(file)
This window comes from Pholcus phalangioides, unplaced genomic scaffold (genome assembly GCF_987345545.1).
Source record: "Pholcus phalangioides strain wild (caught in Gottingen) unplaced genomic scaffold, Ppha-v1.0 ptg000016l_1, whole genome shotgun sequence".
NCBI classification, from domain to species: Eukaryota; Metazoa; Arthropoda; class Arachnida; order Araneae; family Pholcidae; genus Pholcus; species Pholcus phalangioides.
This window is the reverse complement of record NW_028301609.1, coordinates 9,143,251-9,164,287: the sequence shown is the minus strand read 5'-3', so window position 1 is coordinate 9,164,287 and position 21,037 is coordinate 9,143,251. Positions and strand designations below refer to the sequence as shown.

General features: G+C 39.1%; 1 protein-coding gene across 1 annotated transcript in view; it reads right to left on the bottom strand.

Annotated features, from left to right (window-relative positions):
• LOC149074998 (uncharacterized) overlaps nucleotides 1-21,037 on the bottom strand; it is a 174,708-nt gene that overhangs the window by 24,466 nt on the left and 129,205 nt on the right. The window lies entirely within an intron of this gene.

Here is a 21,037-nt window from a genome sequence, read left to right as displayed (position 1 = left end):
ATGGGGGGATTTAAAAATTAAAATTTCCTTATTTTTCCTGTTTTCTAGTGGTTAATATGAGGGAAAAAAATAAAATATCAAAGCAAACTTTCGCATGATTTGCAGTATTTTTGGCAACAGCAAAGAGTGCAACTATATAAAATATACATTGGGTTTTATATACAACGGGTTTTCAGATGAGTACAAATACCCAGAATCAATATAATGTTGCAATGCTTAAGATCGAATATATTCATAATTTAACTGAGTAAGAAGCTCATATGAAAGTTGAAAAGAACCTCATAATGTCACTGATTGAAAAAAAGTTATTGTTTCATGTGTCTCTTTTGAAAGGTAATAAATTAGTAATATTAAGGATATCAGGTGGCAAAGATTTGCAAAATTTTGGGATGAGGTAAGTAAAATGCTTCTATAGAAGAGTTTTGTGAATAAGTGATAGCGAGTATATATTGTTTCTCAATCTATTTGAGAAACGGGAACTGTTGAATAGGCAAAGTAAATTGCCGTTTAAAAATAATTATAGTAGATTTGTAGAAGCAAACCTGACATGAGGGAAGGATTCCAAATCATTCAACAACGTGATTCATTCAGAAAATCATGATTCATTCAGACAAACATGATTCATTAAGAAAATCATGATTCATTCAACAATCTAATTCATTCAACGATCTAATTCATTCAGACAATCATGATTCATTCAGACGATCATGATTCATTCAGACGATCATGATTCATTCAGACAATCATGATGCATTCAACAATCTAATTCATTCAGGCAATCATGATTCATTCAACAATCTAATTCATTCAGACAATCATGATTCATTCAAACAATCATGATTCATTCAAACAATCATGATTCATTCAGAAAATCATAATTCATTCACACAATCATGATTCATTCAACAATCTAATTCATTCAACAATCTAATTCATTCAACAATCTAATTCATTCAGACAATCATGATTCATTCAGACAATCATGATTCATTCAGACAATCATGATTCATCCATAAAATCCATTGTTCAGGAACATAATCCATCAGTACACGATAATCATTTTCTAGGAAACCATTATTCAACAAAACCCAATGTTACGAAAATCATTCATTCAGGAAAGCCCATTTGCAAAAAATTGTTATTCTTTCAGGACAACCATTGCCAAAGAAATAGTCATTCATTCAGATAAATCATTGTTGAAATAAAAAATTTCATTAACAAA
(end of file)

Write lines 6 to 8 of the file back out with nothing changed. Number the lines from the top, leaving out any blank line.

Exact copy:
Annotated features, from left to right (window-relative positions):
• LOC149074998 (uncharacterized) overlaps nucleotides 1-21,037 on the bottom strand; it is a 174,708-nt gene that overhangs the window by 24,466 nt on the left and 129,205 nt on the right. The window lies entirely within an intron of this gene.

Here is a 21,037-nt window from a genome sequence, read left to right as displayed (position 1 = left end):